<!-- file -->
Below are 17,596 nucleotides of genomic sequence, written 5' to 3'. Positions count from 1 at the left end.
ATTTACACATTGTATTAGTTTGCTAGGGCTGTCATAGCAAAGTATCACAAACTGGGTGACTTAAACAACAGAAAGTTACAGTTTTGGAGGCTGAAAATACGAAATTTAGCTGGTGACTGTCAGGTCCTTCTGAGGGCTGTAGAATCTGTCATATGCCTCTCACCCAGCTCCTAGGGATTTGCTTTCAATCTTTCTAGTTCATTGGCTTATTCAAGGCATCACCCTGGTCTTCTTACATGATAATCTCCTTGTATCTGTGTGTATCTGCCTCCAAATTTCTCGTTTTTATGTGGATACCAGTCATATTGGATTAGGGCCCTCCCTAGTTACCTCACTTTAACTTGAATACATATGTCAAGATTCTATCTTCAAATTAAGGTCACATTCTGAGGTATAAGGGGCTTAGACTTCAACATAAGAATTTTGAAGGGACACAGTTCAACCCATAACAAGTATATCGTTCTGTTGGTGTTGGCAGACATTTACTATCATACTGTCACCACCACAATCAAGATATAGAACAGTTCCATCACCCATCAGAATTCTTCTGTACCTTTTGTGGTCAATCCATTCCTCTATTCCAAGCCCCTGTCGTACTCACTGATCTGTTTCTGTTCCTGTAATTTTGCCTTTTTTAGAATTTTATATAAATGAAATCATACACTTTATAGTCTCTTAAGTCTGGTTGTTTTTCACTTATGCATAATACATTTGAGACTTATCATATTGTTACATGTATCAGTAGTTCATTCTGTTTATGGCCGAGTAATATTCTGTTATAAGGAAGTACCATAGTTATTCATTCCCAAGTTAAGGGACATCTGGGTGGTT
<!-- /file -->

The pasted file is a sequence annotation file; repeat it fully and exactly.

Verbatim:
Below are 17,596 nucleotides of genomic sequence, written 5' to 3'. Positions count from 1 at the left end.
ATTTACACATTGTATTAGTTTGCTAGGGCTGTCATAGCAAAGTATCACAAACTGGGTGACTTAAACAACAGAAAGTTACAGTTTTGGAGGCTGAAAATACGAAATTTAGCTGGTGACTGTCAGGTCCTTCTGAGGGCTGTAGAATCTGTCATATGCCTCTCACCCAGCTCCTAGGGATTTGCTTTCAATCTTTCTAGTTCATTGGCTTATTCAAGGCATCACCCTGGTCTTCTTACATGATAATCTCCTTGTATCTGTGTGTATCTGCCTCCAAATTTCTCGTTTTTATGTGGATACCAGTCATATTGGATTAGGGCCCTCCCTAGTTACCTCACTTTAACTTGAATACATATGTCAAGATTCTATCTTCAAATTAAGGTCACATTCTGAGGTATAAGGGGCTTAGACTTCAACATAAGAATTTTGAAGGGACACAGTTCAACCCATAACAAGTATATCGTTCTGTTGGTGTTGGCAGACATTTACTATCATACTGTCACCACCACAATCAAGATATAGAACAGTTCCATCACCCATCAGAATTCTTCTGTACCTTTTGTGGTCAATCCATTCCTCTATTCCAAGCCCCTGTCGTACTCACTGATCTGTTTCTGTTCCTGTAATTTTGCCTTTTTTAGAATTTTATATAAATGAAATCATACACTTTATAGTCTCTTAAGTCTGGTTGTTTTTCACTTATGCATAATACATTTGAGACTTATCATATTGTTACATGTATCAGTAGTTCATTCTGTTTATGGCCGAGTAATATTCTGTTATAAGGAAGTACCATAGTTATTCATTCCCAAGTTAAGGGACATCTGGGTGGTT